White World Order also benefited from my writing about the Arabian American Oil Company or what one U.S. state department observer called “the octopus” and “a disgrace to American enterprise.” It prepared me for the reaction among the true believers once you reveal the struts and bolts of racism that somehow have gone unnoticed. The faithful will often reach for the seemingly exculpatory fact that the ancestors, whose theorizing, I thought, is what distinguishes scholars from others, could not help conforming to then prevailing norms of their time (“Everyone was racist back then.”). The Howard School thinkers were, perhaps, the exception. Still I offered up what evidence I could find of leading white lights in the discipline actively working to quarantine them and their dangerous ideas about equality, even as or perhaps because the “great continental rearrangement” had begun, which is how MIT’s Harold Isaacs describe the “end of white supremacy in the world” in an award-winning book that no political science or international relations journal chose to review.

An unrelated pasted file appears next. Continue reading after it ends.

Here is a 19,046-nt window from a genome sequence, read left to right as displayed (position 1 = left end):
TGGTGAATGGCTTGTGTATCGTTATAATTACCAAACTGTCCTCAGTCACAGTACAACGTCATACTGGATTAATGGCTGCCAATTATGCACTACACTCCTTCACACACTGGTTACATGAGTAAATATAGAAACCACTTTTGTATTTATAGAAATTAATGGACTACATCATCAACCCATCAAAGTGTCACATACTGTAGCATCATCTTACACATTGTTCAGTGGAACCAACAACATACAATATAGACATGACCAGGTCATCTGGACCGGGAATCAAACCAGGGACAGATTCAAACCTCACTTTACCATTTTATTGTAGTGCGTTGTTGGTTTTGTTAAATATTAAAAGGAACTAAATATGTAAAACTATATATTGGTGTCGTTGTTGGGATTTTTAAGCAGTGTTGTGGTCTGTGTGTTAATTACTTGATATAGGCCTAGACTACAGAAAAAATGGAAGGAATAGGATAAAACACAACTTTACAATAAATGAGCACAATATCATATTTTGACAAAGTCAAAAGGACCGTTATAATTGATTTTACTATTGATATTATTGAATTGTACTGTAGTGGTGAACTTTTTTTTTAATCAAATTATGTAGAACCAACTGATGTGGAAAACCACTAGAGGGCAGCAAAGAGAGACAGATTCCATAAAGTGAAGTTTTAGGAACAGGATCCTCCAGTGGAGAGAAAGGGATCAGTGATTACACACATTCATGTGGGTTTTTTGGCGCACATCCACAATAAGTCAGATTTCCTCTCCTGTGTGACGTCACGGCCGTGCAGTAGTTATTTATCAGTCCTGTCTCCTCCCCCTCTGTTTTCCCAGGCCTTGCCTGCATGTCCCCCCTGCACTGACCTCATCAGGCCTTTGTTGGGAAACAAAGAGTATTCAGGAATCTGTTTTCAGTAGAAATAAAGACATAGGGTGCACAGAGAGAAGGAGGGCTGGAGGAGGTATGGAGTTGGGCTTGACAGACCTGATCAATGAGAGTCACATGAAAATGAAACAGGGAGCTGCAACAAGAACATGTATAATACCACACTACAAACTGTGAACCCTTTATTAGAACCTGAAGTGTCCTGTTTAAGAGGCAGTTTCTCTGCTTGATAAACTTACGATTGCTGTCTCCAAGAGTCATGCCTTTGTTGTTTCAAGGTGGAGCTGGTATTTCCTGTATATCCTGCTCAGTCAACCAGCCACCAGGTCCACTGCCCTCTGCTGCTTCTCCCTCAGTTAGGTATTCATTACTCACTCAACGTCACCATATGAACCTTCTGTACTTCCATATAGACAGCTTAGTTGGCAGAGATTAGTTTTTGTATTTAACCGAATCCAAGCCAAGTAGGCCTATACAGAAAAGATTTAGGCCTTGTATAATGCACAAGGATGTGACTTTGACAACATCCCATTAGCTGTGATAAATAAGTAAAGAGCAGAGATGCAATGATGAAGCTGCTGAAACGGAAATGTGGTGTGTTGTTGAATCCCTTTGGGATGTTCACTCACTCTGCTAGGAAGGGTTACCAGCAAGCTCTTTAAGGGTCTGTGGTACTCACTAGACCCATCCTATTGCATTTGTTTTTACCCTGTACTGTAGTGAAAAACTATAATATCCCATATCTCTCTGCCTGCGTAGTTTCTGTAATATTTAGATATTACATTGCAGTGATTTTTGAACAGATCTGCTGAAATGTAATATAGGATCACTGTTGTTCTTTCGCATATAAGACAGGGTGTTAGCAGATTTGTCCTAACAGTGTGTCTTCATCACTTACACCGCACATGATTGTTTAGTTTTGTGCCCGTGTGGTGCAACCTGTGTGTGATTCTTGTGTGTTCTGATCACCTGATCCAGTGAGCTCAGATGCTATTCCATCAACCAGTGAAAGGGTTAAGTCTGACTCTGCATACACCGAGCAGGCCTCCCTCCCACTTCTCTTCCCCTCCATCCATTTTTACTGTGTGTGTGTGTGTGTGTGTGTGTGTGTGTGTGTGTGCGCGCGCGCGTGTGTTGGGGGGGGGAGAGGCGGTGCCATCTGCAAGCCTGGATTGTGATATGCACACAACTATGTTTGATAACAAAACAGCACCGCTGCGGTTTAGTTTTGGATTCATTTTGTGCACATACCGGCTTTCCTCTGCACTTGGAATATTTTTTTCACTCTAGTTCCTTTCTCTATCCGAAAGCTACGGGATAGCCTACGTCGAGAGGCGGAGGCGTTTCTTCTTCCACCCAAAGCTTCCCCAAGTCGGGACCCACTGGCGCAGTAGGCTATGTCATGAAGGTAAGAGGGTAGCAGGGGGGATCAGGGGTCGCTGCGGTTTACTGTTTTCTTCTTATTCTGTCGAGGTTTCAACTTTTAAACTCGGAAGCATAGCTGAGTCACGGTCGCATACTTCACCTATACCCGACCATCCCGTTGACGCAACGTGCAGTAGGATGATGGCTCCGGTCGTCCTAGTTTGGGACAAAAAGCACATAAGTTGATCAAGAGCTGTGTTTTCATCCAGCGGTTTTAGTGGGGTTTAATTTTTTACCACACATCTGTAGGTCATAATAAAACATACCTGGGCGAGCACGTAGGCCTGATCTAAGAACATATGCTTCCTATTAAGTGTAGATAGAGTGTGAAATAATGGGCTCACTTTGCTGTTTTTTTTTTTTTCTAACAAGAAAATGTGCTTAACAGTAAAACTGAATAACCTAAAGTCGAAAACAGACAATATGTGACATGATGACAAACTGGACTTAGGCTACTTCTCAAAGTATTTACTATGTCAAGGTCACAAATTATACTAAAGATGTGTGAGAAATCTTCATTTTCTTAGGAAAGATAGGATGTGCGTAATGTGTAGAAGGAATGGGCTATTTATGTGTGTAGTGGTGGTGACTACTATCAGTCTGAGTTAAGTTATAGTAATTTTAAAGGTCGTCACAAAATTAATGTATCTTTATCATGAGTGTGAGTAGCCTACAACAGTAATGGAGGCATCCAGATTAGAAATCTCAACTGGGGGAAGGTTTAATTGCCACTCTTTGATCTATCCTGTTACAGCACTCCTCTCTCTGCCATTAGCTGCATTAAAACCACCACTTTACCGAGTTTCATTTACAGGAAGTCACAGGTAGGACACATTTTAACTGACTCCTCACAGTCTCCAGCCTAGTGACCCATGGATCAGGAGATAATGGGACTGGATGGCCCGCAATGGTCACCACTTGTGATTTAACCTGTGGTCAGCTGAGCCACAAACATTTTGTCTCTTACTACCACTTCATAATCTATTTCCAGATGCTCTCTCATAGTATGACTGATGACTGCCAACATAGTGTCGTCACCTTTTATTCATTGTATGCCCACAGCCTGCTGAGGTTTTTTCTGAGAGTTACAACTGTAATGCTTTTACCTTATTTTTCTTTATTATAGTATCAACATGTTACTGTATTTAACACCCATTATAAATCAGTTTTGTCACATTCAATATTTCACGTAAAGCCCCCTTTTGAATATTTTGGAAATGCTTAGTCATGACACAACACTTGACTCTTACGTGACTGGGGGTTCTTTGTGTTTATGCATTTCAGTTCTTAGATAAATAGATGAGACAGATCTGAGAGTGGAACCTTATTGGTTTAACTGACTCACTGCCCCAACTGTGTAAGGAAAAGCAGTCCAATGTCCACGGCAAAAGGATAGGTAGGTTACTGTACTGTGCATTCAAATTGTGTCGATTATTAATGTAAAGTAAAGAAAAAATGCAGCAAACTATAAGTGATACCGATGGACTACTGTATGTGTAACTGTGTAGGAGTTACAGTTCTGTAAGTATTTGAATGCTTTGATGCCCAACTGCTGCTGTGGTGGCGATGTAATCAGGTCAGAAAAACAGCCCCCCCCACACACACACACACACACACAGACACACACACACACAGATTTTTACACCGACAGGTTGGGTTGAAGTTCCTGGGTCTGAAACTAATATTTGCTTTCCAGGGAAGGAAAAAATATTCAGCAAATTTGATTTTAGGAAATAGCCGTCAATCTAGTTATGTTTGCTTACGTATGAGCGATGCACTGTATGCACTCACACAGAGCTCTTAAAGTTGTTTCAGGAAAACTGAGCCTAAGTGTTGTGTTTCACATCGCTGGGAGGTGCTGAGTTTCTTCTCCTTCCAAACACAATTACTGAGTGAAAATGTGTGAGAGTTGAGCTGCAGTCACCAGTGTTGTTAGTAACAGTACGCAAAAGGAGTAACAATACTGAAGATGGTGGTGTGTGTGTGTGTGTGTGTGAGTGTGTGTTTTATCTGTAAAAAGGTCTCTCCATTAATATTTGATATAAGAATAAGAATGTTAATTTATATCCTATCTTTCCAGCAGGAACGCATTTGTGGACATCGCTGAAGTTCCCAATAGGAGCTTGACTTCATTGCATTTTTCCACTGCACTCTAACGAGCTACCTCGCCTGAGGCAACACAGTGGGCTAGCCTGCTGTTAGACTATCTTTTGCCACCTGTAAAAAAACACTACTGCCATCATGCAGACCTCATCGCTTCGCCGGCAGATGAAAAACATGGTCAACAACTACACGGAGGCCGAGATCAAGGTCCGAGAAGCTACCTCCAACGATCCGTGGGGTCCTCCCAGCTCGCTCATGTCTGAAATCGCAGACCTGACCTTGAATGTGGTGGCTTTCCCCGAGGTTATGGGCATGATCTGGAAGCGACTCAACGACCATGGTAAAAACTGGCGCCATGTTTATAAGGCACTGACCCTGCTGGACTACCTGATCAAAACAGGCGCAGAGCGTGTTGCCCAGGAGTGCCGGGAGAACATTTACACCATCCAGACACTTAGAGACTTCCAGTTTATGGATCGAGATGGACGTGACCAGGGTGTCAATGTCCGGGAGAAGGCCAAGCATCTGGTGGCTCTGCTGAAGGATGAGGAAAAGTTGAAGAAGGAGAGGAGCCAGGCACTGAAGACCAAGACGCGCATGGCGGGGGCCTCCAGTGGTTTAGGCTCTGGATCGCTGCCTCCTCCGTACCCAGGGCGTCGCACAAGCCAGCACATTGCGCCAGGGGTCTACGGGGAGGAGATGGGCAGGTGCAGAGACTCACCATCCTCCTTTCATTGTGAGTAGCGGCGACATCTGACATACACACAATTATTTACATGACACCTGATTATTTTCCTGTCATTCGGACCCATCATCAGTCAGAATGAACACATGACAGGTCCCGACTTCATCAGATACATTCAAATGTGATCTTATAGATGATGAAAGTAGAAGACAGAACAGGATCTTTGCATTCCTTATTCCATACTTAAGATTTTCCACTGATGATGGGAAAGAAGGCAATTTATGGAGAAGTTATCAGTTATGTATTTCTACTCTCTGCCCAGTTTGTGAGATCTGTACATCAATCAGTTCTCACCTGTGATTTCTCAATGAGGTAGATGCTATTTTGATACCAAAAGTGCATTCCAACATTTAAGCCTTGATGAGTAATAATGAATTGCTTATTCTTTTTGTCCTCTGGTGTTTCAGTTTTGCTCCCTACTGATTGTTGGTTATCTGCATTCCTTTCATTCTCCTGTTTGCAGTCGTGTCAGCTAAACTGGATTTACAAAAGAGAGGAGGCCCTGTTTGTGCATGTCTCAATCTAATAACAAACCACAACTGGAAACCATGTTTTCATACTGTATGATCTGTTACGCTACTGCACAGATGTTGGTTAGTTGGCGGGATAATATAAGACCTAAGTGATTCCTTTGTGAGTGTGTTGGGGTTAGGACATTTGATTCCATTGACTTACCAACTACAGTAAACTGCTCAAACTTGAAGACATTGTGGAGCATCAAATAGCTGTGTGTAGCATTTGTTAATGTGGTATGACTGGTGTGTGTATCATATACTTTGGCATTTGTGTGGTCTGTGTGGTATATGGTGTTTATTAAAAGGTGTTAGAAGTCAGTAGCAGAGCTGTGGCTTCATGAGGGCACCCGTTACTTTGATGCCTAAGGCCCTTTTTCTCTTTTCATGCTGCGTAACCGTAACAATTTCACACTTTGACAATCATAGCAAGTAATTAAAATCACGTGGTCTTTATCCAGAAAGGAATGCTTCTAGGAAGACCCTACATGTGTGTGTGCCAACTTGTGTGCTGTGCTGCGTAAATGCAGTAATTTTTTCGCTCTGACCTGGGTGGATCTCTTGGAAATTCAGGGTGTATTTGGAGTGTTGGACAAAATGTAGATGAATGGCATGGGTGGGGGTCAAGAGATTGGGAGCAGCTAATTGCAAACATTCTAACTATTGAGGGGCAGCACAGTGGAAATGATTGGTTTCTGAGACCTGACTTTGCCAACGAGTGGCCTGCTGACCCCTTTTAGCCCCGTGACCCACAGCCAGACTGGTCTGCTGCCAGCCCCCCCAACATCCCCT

The world had changed by the 1960s in ways that leading Anglo-American experts had insisted was impossible. Self determination for Africans would take a century, if at all, they had determined, based on their expert race knowledge. Yet the European empires were crumbling. The newly independent countries in Africa and Asia had turned to the United Nations to condemn U.S. imperialism and the defense of white supremacy in the Portuguese and Afrikaner redoubts found south of the equator and yet, in the latter case, somehow part of the North Atlantic security community. Strange, no, that the newly self-identified “realists” were all but silent about these matters? As I wrote, it was “as if department, center and institute heads all had received the same strategy memos as the Anglo-American diplomats charged with depoliticizing these issues.” The profession’s “militant right” was the exception, where defenders of bio-racism, champions of upgraded colonial administration, and opponents of civil rights legislation continued to find a home in such places as Georgetown University’s Center for Strategic and International Studies, the University of Pennsylvania’s Foreign Policy Research Institute, and Stanford’s Hoover Institution.